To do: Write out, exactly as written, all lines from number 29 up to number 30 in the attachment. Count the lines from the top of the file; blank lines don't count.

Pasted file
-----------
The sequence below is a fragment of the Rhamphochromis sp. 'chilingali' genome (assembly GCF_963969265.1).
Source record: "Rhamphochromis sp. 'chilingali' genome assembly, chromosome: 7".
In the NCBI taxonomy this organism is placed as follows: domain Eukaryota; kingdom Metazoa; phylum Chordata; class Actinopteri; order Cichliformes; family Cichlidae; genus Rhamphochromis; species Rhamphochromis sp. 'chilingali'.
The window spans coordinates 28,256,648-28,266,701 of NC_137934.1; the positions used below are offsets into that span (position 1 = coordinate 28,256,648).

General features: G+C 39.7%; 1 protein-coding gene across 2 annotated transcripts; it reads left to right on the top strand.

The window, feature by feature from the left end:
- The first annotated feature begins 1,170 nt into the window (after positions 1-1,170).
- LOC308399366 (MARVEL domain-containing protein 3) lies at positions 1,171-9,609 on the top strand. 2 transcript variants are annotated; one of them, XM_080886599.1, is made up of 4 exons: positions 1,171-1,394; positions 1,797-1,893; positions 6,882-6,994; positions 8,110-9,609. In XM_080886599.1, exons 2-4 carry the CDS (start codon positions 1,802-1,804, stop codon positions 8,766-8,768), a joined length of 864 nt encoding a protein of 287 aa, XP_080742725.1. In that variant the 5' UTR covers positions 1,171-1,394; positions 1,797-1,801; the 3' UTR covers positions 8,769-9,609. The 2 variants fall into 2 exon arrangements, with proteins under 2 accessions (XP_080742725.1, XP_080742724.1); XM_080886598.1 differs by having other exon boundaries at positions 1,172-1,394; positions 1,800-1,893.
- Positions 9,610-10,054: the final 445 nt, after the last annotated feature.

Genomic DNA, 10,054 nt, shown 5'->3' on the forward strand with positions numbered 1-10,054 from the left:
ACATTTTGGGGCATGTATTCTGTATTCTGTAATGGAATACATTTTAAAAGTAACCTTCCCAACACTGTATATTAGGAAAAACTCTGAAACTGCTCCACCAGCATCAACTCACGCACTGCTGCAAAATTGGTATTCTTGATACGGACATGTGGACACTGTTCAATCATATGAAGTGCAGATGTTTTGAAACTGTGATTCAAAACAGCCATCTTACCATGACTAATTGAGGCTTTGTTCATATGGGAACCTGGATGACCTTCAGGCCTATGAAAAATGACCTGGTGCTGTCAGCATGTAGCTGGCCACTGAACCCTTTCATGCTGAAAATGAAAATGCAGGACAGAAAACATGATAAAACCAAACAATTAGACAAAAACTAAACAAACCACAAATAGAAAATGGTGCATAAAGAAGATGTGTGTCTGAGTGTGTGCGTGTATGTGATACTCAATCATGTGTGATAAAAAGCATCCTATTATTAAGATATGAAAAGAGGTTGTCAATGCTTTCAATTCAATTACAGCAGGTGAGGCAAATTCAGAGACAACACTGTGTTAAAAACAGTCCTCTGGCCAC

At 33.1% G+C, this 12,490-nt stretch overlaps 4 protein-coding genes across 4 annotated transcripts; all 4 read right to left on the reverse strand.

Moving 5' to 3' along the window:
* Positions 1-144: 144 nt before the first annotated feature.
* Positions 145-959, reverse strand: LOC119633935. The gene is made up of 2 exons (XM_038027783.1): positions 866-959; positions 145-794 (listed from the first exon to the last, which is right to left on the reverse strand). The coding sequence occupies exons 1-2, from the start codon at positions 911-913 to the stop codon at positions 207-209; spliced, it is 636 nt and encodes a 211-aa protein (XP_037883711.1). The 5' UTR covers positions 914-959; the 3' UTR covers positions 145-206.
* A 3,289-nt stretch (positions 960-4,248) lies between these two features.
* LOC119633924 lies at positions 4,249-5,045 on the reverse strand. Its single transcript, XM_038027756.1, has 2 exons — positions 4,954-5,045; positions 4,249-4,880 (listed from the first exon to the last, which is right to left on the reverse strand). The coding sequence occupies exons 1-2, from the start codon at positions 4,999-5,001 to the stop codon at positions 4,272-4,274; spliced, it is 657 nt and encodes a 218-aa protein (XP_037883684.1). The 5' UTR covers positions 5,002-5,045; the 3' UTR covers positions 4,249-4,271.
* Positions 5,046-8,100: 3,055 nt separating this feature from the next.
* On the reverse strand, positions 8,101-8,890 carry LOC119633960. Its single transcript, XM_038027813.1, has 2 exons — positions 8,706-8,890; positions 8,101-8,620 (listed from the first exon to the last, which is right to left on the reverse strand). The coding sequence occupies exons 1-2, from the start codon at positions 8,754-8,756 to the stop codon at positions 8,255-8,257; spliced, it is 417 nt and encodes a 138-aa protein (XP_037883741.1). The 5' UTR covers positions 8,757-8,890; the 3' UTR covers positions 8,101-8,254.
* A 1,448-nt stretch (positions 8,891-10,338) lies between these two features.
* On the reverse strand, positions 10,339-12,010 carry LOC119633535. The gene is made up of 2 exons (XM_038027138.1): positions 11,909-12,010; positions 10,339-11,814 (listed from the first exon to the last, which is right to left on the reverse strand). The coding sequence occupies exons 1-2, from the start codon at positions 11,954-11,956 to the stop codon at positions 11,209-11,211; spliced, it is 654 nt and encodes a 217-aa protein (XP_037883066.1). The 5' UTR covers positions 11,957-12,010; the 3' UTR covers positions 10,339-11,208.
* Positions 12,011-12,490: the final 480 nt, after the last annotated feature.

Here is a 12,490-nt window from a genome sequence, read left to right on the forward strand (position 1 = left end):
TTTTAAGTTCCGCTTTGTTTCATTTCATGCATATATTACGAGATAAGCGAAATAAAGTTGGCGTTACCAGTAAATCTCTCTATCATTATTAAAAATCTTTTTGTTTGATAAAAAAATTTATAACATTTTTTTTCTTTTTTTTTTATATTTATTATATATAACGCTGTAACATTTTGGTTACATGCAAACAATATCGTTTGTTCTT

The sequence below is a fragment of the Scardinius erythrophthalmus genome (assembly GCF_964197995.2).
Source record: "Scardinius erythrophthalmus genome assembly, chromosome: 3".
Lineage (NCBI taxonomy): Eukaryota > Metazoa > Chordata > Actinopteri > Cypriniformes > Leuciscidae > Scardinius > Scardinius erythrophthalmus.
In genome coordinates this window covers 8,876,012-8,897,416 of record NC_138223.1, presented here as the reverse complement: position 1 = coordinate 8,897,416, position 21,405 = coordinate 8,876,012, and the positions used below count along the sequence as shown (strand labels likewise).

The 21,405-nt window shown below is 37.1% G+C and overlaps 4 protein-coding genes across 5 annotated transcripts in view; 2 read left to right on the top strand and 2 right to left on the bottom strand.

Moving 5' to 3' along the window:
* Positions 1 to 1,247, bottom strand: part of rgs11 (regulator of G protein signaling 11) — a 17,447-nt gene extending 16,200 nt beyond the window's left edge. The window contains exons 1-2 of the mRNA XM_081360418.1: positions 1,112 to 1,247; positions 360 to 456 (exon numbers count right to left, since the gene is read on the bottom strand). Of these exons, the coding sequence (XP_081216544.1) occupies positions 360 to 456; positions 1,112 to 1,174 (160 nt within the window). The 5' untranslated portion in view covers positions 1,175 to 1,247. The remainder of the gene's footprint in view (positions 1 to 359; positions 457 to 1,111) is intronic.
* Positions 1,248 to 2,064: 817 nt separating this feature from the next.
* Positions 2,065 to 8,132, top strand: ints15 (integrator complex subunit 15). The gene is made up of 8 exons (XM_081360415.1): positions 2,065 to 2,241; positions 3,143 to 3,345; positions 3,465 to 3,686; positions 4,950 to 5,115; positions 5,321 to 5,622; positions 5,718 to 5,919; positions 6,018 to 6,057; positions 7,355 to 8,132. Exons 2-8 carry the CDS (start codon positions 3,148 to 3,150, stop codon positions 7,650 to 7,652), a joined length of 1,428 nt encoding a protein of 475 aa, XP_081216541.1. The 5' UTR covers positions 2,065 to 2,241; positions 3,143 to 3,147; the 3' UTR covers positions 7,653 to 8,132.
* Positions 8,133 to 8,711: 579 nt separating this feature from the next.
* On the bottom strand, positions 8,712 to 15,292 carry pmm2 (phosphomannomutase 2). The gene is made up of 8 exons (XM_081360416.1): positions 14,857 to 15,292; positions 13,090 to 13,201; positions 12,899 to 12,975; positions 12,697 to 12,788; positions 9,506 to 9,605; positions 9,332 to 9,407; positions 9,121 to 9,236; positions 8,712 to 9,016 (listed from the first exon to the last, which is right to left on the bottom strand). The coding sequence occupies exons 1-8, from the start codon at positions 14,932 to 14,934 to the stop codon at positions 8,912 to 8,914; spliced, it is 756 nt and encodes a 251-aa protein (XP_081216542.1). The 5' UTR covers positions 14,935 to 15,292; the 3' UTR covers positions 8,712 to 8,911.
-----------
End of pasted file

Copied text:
The 21,405-nt window shown below is 37.1% G+C and overlaps 4 protein-coding genes across 5 annotated transcripts in view; 2 read left to right on the top strand and 2 right to left on the bottom strand.

Moving 5' to 3' along the window: